“Hitting a Straight Lick with a Crooked Stick” by Zora Neale Hurston, edited with an introduction by Genevieve West, foreword by Tayari Jones, 2020, Amistad, 304 pages, $25.99
Everybody has that place.
You know, that place where everyone knows you, they know what you want, and they get it for you before your coat’s half off. It’s where you can catch up on gossip and good news, where you take shelter and get sympathy. In “Hitting a Straight Lick with a Crooked Stick” by Zora Neale Hurston, you also get a front seat.
Born in Alabama around 1891, Hurston learned early to make her own way: She was just a teenager when her mother died, and when her father married a woman she hated, Hurston left home. After briefly working as a maid for a traveling actress, she moved to Baltimore where she graduated from high school, shaved a decade off her age, and enrolled at Howard University. There, her first story was printed.
Unable to secure money to graduate from Howard University, Hurston moved to New York in 1924, arriving in Harlem with near-empty pockets but a head full of stories that began winning awards for her. This led to more opportunities, a return to college, a network of other writers, and a publisher for her books.
Hurston died in 1960. This book contains 21 of her short stories, including Harlem Renaissance works that were previously considered “lost.” Many were written in a way that reflects stereotypical patterns of speech and pronunciation which, says Genevieve West in her introduction, was risky and controversial. But Hurston knew exactly what she was doing.
While some tales are set in Harlem, Hurston’s stories here start out in Eatonville, Florida, where everyone knew everyone else. It’s the place where John Redding lived before he died, floating in the same waters that he dreamed might show him the world. It’s where every man gathers at Jim’s restaurant to talk trash, and where Sam met Stella, who changed him into someone who never gambled and came home on time, mostly. Eatonville was where Spunk Banks got too brave, where Old Man Morgan could put down a curse on anyone, and where “white folks are very stupid about some things.”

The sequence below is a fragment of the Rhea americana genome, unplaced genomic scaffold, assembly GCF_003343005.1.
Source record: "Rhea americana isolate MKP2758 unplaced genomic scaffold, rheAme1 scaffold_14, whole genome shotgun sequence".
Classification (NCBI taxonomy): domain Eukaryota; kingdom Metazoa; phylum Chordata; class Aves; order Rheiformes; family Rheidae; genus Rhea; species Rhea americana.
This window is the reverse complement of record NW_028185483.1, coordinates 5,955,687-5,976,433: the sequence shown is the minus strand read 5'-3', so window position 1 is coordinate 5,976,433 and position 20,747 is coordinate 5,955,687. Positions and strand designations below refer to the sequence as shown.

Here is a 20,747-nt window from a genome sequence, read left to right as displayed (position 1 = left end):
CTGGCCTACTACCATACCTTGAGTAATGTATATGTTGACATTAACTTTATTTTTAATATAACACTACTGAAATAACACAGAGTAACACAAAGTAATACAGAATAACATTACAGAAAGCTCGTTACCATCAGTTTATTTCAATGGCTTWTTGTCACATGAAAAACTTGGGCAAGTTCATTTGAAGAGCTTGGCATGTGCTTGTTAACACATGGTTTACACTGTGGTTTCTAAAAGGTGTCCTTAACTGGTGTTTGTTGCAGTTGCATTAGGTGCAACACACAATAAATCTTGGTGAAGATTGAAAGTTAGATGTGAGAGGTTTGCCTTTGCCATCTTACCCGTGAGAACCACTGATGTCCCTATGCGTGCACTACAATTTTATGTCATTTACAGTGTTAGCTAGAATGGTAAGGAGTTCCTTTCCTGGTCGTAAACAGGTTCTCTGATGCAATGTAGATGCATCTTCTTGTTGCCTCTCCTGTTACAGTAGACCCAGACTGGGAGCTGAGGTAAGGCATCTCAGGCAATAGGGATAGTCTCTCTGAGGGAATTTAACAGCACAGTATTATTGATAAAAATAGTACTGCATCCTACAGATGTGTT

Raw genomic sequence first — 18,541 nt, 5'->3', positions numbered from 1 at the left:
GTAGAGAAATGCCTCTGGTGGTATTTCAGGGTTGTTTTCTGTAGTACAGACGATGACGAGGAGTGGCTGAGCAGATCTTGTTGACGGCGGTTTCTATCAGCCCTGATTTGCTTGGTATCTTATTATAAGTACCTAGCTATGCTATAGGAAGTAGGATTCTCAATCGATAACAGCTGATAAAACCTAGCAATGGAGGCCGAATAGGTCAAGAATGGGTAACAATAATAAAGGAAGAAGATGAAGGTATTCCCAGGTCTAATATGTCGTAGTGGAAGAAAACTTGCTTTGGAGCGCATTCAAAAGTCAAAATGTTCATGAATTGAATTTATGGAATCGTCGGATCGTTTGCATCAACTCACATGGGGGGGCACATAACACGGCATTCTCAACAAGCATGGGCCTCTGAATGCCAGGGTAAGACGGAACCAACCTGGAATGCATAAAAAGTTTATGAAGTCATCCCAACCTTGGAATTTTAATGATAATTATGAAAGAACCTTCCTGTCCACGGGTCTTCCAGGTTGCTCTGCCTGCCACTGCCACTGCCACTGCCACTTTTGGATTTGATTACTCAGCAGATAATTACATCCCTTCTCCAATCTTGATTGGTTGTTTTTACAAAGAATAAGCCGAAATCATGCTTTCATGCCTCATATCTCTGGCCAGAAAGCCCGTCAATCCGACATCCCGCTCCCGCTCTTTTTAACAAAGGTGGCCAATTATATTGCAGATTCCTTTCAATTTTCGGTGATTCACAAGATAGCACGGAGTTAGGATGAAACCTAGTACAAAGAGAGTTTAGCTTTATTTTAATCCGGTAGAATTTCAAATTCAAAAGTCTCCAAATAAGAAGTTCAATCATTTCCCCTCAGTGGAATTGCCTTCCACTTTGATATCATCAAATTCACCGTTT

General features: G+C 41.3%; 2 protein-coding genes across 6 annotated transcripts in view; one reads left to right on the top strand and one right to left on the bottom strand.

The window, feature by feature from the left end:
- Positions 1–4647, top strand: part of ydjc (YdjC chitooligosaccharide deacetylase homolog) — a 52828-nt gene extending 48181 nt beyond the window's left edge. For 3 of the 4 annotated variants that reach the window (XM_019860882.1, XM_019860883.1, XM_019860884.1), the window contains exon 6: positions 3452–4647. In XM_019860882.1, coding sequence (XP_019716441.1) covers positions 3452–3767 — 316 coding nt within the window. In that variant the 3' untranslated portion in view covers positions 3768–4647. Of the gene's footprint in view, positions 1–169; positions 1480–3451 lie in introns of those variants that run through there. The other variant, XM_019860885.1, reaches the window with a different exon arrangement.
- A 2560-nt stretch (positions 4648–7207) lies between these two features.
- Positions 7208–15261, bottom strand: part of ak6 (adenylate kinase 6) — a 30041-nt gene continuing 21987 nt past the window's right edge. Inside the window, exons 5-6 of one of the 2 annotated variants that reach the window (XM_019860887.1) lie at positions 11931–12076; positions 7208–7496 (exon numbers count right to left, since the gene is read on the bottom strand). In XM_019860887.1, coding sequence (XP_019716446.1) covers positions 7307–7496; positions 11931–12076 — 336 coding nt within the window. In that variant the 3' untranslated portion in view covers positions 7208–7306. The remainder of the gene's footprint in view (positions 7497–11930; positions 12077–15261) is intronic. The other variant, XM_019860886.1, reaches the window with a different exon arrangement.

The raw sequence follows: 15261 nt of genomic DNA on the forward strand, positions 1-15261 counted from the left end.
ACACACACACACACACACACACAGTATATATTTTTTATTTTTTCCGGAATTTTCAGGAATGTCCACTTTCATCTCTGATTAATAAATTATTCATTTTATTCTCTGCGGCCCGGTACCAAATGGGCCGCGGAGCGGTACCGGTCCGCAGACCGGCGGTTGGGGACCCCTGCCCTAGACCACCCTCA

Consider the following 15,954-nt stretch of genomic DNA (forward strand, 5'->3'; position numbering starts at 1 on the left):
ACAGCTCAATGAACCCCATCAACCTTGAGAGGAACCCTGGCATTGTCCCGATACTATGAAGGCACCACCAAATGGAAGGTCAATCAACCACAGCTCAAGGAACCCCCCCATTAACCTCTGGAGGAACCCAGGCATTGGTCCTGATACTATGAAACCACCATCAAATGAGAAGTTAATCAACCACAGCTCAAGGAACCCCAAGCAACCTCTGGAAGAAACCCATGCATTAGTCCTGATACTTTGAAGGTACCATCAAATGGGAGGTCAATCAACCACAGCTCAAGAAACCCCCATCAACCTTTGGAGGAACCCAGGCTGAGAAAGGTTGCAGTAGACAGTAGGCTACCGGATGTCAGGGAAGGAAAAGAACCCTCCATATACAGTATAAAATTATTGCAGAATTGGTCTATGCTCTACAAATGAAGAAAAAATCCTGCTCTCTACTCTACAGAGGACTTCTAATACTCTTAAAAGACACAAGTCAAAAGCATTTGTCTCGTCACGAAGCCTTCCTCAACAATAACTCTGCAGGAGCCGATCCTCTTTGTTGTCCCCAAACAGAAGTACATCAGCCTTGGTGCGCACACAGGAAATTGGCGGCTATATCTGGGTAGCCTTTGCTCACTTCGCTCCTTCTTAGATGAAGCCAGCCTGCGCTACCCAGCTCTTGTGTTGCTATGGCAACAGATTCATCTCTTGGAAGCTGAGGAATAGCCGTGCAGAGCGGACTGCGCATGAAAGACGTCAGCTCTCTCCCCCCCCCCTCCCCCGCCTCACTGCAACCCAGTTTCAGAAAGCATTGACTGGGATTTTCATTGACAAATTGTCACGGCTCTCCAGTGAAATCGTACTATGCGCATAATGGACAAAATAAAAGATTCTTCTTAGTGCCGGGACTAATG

Don’t be surprised if “Hitting a Straight Lick with a Crooked Stick” is quickly elevated to your local high school’s reading list. Yep, it’s that kind of book.
Read, and you’ll almost wish you were slumped on a wooden chair on Jim’s porch on a hot summer day. Read, because authenticity oozes from every page here and you can’t help but like the men and women in the tales. Read, as Hurston’s wit shines between biting “narratory” descriptions and comments, like sunbeams sneaking through Jim’s raggedy roof, underscored by a mix of highbrow words and lowlife scoundrels.
You’ll also feel the heat sometimes — but it’s not always from the weather.
One thing: Modern readers may want to know that the “dialect” that Hurston insisted upon may take some getting used to, but it ultimately adds to the realism that you’ll love about this book. For that, “Hitting a Straight Lick with a Crooked Stick” is right for any place.